Director Andrew Niccol imagined a world in which the imperfections built in at birth were erased. His movie "Gattaca" shows a time when people are genetically engineered to be the best combination of their parents' genes. At the beginning of the movie, a genetisist explains, “We want to give your child the best possible start. Believe me, we have enough imperfection built in already. Your child doesn't need any more additional burdens.” (Niccol, 1997). Having children went from a game of chance, to a highly controlled process.
While there are many advantages to genetic engineering (no genetic diseases, longer life span, etc.), the disadvantages are clearly mapped out in “Gattaca”. The protagonist of the movie, Vincent, is born naturally without genetic engineering. Due to his inferior genetic makeup Vincent is prevented from reaching his dream of going into space and must take drastic measures to hide his genes from authority.
Apart from this discrimination of genes, the process of bringing a child into the world looses the aspect of love and chance. Sex is completely taken out of the picture as a way of conceiving a child and everything becomes scientific. While science and technology are important aspects of our world, it should not replace the natural process of creating life.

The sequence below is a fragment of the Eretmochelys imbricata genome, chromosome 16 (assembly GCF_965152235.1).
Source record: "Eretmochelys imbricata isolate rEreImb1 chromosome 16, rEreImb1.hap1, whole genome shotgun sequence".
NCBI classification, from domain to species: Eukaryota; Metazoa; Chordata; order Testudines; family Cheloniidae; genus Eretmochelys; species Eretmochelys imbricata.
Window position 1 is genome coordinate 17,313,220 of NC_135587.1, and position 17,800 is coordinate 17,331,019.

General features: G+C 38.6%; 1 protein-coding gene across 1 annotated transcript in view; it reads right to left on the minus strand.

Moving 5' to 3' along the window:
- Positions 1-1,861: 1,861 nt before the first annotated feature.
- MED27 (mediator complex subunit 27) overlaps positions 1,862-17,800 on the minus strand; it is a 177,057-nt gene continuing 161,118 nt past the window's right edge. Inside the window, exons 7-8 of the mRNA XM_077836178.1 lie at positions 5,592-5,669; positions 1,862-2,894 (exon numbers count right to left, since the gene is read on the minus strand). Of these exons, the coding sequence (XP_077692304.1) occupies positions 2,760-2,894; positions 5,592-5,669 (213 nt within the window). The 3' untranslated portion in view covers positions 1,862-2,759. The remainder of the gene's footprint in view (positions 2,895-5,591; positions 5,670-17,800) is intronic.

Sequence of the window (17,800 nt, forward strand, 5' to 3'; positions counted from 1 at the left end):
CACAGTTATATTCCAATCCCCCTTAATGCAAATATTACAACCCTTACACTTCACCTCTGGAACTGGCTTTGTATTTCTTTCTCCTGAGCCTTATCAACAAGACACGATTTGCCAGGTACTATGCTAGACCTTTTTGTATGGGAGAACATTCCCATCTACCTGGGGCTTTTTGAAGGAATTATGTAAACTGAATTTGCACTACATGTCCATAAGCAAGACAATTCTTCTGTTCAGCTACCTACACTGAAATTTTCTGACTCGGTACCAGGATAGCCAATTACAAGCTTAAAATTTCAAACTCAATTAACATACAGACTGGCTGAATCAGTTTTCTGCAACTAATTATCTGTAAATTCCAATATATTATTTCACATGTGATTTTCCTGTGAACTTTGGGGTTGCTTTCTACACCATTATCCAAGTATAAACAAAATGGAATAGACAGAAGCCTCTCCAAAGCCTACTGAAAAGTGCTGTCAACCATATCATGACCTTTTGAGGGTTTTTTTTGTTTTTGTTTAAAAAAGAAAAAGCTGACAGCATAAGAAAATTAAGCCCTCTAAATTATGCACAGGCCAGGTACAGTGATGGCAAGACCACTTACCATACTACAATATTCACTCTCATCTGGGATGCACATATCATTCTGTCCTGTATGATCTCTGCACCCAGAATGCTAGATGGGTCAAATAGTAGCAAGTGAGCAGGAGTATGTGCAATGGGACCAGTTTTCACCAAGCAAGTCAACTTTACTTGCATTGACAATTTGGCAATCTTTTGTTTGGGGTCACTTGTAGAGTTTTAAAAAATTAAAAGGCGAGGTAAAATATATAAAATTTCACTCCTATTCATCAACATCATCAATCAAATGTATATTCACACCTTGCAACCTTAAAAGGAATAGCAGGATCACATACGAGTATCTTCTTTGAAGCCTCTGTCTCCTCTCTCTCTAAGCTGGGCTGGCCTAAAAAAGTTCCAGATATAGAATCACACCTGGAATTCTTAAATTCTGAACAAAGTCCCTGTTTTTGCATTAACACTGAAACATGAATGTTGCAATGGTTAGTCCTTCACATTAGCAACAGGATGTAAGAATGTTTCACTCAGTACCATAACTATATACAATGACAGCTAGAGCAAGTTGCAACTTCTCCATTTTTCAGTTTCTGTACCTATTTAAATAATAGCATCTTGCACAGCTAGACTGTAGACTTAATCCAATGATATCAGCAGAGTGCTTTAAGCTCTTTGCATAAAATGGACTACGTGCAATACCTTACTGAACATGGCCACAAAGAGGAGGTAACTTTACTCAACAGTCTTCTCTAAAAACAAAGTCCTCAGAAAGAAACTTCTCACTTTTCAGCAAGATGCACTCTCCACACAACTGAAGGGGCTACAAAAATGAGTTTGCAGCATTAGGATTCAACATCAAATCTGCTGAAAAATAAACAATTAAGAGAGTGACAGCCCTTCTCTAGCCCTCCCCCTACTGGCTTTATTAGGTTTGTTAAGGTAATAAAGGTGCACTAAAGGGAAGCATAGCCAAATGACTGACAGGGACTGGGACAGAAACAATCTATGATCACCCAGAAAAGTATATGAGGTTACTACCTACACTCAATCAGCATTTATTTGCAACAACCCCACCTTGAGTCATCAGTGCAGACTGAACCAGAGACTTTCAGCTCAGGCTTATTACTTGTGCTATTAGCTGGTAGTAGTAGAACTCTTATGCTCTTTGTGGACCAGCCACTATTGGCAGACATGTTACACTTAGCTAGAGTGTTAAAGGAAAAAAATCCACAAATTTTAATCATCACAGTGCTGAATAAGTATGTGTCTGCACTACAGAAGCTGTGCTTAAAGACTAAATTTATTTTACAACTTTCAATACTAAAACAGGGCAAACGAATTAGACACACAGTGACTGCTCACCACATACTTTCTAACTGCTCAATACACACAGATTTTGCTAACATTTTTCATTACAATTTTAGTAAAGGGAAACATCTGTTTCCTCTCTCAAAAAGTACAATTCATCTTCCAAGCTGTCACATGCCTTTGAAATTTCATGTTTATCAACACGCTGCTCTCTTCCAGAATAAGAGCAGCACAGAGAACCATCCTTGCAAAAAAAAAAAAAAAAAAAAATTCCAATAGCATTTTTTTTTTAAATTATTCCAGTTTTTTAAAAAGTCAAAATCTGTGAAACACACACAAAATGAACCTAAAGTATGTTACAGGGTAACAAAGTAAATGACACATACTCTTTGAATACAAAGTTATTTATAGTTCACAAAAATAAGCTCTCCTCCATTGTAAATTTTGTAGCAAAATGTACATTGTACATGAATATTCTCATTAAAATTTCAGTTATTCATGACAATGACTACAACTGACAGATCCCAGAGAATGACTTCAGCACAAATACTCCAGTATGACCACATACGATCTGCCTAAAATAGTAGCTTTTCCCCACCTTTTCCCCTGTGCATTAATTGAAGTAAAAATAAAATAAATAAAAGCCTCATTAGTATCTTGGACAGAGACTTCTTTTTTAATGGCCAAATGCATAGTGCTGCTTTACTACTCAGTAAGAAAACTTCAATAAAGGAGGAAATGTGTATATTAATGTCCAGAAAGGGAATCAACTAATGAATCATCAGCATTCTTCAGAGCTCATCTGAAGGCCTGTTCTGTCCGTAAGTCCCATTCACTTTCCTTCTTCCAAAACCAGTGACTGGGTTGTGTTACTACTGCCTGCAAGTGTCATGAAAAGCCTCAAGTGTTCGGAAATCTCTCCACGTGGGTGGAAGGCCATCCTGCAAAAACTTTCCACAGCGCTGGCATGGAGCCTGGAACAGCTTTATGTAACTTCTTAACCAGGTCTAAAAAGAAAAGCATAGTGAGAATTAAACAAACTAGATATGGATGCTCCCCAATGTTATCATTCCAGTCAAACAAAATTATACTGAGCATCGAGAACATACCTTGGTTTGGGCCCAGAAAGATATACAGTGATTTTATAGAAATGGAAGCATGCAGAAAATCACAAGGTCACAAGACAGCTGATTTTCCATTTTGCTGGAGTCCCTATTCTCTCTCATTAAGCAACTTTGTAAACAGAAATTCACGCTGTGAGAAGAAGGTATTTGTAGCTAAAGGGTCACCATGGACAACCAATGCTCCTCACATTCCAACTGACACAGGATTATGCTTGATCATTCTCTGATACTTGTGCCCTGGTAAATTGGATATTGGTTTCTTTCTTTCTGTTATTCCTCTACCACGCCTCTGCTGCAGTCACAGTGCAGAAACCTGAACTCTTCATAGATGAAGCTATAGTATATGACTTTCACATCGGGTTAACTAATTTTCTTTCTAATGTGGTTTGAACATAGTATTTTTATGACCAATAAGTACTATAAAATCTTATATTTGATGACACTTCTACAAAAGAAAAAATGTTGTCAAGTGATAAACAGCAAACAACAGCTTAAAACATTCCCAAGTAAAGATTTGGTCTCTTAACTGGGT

While this movie was written to take place in the future, technology has become much more advanced in the last fourteen years and genetic engineering has gone from a distant dream to a real possibility. The rapid advance of technology can be scary, especially to an older crowd, and we need to keep science in check so that is can provide the greatest good to the world without removing the phenomenon of human life.